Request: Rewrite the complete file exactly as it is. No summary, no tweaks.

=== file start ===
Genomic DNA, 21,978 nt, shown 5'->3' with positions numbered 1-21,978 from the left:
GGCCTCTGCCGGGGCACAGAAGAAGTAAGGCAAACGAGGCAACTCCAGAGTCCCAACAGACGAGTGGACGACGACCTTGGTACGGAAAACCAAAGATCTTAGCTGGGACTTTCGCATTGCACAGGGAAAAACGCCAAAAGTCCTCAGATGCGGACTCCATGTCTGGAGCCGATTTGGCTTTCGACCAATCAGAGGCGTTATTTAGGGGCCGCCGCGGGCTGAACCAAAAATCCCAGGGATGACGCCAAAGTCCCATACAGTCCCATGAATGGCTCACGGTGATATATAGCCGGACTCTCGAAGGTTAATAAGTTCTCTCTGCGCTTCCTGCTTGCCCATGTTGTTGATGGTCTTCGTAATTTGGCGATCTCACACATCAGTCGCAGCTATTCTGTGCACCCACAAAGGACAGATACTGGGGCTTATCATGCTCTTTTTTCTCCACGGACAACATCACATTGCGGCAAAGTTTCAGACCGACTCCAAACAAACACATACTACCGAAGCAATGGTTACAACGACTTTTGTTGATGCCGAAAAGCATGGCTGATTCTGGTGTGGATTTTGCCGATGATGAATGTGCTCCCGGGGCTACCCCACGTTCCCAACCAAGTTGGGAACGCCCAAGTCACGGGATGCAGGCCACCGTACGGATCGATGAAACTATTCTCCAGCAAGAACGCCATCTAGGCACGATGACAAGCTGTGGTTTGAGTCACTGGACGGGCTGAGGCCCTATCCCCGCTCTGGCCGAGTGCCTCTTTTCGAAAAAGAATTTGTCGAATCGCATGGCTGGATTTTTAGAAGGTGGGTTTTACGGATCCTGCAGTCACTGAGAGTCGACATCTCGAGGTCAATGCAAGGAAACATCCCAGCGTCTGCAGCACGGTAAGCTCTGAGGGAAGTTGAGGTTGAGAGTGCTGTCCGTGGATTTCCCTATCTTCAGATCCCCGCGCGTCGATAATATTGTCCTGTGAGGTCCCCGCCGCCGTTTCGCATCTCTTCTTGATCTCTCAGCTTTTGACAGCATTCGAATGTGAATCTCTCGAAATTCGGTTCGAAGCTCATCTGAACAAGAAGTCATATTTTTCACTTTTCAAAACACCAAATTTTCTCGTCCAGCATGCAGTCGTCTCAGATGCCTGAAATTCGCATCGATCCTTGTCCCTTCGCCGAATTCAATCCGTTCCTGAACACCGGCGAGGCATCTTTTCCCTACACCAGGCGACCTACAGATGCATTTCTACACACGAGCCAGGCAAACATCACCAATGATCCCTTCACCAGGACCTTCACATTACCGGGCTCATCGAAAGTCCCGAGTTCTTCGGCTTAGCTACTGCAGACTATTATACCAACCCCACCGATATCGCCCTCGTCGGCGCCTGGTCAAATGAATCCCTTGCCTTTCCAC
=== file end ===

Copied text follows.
Genomic DNA, 21,978 nt, shown 5'->3' with positions numbered 1-21,978 from the left:
GGCCTCTGCCGGGGCACAGAAGAAGTAAGGCAAACGAGGCAACTCCAGAGTCCCAACAGACGAGTGGACGACGACCTTGGTACGGAAAACCAAAGATCTTAGCTGGGACTTTCGCATTGCACAGGGAAAAACGCCAAAAGTCCTCAGATGCGGACTCCATGTCTGGAGCCGATTTGGCTTTCGACCAATCAGAGGCGTTATTTAGGGGCCGCCGCGGGCTGAACCAAAAATCCCAGGGATGACGCCAAAGTCCCATACAGTCCCATGAATGGCTCACGGTGATATATAGCCGGACTCTCGAAGGTTAATAAGTTCTCTCTGCGCTTCCTGCTTGCCCATGTTGTTGATGGTCTTCGTAATTTGGCGATCTCACACATCAGTCGCAGCTATTCTGTGCACCCACAAAGGACAGATACTGGGGCTTATCATGCTCTTTTTTCTCCACGGACAACATCACATTGCGGCAAAGTTTCAGACCGACTCCAAACAAACACATACTACCGAAGCAATGGTTACAACGACTTTTGTTGATGCCGAAAAGCATGGCTGATTCTGGTGTGGATTTTGCCGATGATGAATGTGCTCCCGGGGCTACCCCACGTTCCCAACCAAGTTGGGAACGCCCAAGTCACGGGATGCAGGCCACCGTACGGATCGATGAAACTATTCTCCAGCAAGAACGCCATCTAGGCACGATGACAAGCTGTGGTTTGAGTCACTGGACGGGCTGAGGCCCTATCCCCGCTCTGGCCGAGTGCCTCTTTTCGAAAAAGAATTTGTCGAATCGCATGGCTGGATTTTTAGAAGGTGGGTTTTACGGATCCTGCAGTCACTGAGAGTCGACATCTCGAGGTCAATGCAAGGAAACATCCCAGCGTCTGCAGCACGGTAAGCTCTGAGGGAAGTTGAGGTTGAGAGTGCTGTCCGTGGATTTCCCTATCTTCAGATCCCCGCGCGTCGATAATATTGTCCTGTGAGGTCCCCGCCGCCGTTTCGCATCTCTTCTTGATCTCTCAGCTTTTGACAGCATTCGAATGTGAATCTCTCGAAATTCGGTTCGAAGCTCATCTGAACAAGAAGTCATATTTTTCACTTTTCAAAACACCAAATTTTCTCGTCCAGCATGCAGTCGTCTCAGATGCCTGAAATTCGCATCGATCCTTGTCCCTTCGCCGAATTCAATCCGTTCCTGAACACCGGCGAGGCATCTTTTCCCTACACCAGGCGACCTACAGATGCATTTCTACACACGAGCCAGGCAAACATCACCAATGATCCCTTCACCAGGACCTTCACATTACCGGGCTCATCGAAAGTCCCGAGTTCTTCGGCTTAGCTACTGCAGACTATTATACCAACCCCACCGATATCGCCCTCGTCGGCGCCTGGTCAAATGAATCCCTTGCCTTTCCAC